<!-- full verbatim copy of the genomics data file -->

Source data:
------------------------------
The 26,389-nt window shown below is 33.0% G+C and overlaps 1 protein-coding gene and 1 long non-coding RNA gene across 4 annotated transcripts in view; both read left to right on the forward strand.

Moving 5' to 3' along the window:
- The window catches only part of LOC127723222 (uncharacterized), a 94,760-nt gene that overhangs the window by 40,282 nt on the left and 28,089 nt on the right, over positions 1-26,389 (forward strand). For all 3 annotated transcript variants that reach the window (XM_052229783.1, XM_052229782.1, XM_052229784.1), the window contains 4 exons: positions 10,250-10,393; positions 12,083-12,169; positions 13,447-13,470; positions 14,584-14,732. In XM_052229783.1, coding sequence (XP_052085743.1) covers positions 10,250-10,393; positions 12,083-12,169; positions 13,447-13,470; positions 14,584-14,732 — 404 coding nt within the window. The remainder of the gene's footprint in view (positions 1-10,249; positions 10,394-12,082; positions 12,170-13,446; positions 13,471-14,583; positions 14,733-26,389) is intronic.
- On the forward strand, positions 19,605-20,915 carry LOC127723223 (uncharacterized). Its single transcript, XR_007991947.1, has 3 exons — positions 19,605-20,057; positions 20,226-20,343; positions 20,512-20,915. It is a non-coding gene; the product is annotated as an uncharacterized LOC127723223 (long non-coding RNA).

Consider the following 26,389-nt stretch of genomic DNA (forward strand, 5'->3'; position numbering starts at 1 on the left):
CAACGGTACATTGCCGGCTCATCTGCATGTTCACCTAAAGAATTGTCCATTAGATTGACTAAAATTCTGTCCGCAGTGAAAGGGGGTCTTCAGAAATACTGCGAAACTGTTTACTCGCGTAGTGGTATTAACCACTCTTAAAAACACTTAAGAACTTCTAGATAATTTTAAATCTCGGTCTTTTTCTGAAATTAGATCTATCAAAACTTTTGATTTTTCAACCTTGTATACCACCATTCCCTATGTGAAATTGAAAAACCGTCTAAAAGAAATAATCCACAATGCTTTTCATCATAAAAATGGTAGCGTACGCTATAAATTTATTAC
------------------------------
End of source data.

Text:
The 26,389-nt window shown below is 33.0% G+C and overlaps 1 protein-coding gene and 1 long non-coding RNA gene across 4 annotated transcripts in view; both read left to right on the forward strand.

Moving 5' to 3' along the window:
- The window catches only part of LOC127723222 (uncharacterized), a 94,760-nt gene that overhangs the window by 40,282 nt on the left and 28,089 nt on the right, over positions 1-26,389 (forward strand). For all 3 annotated transcript variants that reach the window (XM_052229783.1, XM_052229782.1, XM_052229784.1), the window contains 4 exons: positions 10,250-10,393; positions 12,083-12,169; positions 13,447-13,470; positions 14,584-14,732. In XM_052229783.1, coding sequence (XP_052085743.1) covers positions 10,250-10,393; positions 12,083-12,169; positions 13,447-13,470; positions 14,584-14,732 — 404 coding nt within the window. The remainder of the gene's footprint in view (positions 1-10,249; positions 10,394-12,082; positions 12,170-13,446; positions 13,471-14,583; positions 14,733-26,389) is intronic.
- On the forward strand, positions 19,605-20,915 carry LOC127723223 (uncharacterized). Its single transcript, XR_007991947.1, has 3 exons — positions 19,605-20,057; positions 20,226-20,343; positions 20,512-20,915. It is a non-coding gene; the product is annotated as an uncharacterized LOC127723223 (long non-coding RNA).

Consider the following 26,389-nt stretch of genomic DNA (forward strand, 5'->3'; position numbering starts at 1 on the left):
CAACGGTACATTGCCGGCTCATCTGCATGTTCACCTAAAGAATTGTCCATTAGATTGACTAAAATTCTGTCCGCAGTGAAAGGGGGTCTTCAGAAATACTGCGAAACTGTTTACTCGCGTAGTGGTATTAACCACTCTTAAAAACACTTAAGAACTTCTAGATAATTTTAAATCTCGGTCTTTTTCTGAAATTAGATCTATCAAAACTTTTGATTTTTCAACCTTGTATACCACCATTCCCTATGTGAAATTGAAAAACCGTCTAAAAGAAATAATCCACAATGCTTTTCATCATAAAAATGGTAGCGTACGCTATAAATTTATTAC